Despite a relatively small but growing percentage of people in the UK claiming to be vegetarian there is an increasing trend among brewers to establish vegetarian credentials for their produce with vegetarian beers and vegan beers a talking point among craft brewers.
To the uninitiated, the idea that beer isn’t already vegetarian given that it traditionally comprises only malted grain, hops, yeast and water is probably a little weird. After all, we all know plenty of vegetarians who will eschew meat at a barbeque in favour of the salad yet happily quaff quantities of beer without question.
The answer is that many brewers employ processes that can introduce products that are derived from animals. Isinglass is the most widely known clarifying agent, a form of collagen created from the dried swim bladders of fish. Popular since the 18th century for clarifying both beer and wine, it is so effective in its ability to enmesh the yeast particles and allow publicans to serve clear cask conditioned ale that few seem worried that it remains free from consumer labelling. Alternatives to isinglass used by vegetarian friendly brewers include a seaweed variety and a finely ground sedimentary rock, diatomaceous earth, that is also used for filtration in drinking water treatment plants.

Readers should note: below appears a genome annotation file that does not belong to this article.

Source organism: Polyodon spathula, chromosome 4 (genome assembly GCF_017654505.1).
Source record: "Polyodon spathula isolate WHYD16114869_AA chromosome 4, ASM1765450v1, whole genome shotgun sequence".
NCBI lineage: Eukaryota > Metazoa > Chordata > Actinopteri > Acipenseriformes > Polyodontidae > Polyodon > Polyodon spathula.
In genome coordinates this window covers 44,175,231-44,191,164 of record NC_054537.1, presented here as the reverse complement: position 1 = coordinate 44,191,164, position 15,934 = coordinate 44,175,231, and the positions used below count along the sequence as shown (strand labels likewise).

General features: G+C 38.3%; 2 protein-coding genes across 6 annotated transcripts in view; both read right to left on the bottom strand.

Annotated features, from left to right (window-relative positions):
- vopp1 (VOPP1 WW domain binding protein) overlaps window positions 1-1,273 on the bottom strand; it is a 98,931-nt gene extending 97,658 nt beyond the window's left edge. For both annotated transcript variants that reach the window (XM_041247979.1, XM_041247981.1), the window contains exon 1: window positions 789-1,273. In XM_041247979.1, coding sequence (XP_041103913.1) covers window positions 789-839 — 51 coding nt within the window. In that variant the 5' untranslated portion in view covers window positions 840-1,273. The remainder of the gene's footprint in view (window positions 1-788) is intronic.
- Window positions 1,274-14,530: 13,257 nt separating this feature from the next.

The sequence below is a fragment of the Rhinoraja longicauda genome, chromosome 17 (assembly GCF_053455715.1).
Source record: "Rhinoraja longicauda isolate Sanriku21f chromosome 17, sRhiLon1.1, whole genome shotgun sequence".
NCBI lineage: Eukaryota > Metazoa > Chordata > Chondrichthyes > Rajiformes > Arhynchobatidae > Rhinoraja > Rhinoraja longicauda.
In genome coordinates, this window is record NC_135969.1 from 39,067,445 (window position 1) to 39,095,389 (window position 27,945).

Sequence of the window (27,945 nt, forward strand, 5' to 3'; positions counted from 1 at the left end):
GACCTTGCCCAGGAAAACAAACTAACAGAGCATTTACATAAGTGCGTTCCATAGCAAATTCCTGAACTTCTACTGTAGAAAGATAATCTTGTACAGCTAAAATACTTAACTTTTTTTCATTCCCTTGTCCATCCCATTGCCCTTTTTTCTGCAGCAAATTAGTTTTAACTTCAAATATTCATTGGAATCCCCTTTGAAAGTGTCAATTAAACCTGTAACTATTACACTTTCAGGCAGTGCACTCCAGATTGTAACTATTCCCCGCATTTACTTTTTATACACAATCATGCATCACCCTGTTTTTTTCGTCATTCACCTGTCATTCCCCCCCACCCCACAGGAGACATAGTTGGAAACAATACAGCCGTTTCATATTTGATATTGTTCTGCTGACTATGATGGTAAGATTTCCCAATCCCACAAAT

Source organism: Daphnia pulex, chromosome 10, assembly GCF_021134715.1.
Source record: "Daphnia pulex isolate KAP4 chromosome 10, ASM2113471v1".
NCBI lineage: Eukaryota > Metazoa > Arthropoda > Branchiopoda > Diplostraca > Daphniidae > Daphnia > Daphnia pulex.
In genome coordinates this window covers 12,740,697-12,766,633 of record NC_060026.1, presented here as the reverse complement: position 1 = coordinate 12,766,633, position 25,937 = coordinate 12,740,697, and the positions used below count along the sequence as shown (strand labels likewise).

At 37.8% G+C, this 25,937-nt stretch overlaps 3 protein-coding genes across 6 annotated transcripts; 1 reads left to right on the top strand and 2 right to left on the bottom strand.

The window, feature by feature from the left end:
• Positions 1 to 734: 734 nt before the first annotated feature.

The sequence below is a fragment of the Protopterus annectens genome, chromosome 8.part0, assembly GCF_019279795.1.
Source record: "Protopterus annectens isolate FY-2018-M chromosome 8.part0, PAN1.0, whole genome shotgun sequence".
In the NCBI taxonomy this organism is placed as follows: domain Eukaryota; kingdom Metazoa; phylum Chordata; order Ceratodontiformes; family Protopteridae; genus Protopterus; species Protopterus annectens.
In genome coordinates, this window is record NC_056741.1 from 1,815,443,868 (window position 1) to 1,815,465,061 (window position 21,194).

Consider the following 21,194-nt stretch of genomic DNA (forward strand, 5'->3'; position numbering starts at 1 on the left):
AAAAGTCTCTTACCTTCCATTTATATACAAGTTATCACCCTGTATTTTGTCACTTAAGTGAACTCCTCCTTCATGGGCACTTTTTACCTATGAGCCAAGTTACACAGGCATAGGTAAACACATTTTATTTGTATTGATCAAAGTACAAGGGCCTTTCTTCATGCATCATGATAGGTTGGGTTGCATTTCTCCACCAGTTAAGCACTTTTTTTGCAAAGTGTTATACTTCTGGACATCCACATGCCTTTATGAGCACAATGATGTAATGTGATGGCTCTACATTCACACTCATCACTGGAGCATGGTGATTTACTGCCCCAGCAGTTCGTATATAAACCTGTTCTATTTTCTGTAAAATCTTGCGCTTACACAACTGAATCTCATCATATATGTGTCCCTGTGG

In the past, vegetarians and vegans have also had a tough time when searching through pub menus for something to eat. Imagine the feeling of eating with non-vegetarian friends able to select widely from the menu while you as a vegetarian have to be content with a salad, cheesy chips or at best a nut roast. According to recent research, meat eaters are increasingly taking a “flexitarian” stance when eating out, willing to try interesting dishes regardless of whether they contain meat or not so the pressure is on pubs to offer something different. The publican able to offer a range of food that accommodates either dietary need or just pure whim is going to experience greater opportunities.
Diet plays an important role in the selection of beverages too, for example, those contending with coeliac disease. The gluten intolerant drinker has always had a poor selection and has had to search widely to find a gluten free beer available. Love the taste of beer but want to avoid wheat, rye or barley? Beer made using millet, tapioca and other ingredients have improved in quality and quantity in recent years.
Considering the sheer number of compounds present both natural and introduced, it’s no wonder that beer lines are a haven for all manner of bacterial and mineral deposits that can ruin the beer entirely if left unchecked. Beer Piper has developed its innovative system that has been keeping beer as the brewer intended and allowing publicans to deliver the perfect pint for over 25 years.
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